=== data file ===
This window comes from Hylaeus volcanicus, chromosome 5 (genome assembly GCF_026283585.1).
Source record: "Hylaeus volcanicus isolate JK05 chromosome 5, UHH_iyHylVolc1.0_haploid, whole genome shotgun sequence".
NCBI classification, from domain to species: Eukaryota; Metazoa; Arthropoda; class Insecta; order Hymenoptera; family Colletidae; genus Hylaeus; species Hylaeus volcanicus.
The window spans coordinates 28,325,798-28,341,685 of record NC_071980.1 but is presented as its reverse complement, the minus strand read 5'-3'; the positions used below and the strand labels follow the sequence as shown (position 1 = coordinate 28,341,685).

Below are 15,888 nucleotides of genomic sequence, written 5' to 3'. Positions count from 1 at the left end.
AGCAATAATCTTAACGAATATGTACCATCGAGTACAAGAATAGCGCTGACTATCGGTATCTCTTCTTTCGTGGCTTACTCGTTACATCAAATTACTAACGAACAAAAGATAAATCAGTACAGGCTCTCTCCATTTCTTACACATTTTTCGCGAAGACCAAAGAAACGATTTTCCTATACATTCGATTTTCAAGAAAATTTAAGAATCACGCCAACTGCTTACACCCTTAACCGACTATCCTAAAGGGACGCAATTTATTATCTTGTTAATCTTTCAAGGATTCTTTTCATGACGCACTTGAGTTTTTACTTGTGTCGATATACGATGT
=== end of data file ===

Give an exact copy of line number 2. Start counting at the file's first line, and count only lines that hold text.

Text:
Source record: "Hylaeus volcanicus isolate JK05 chromosome 5, UHH_iyHylVolc1.0_haploid, whole genome shotgun sequence".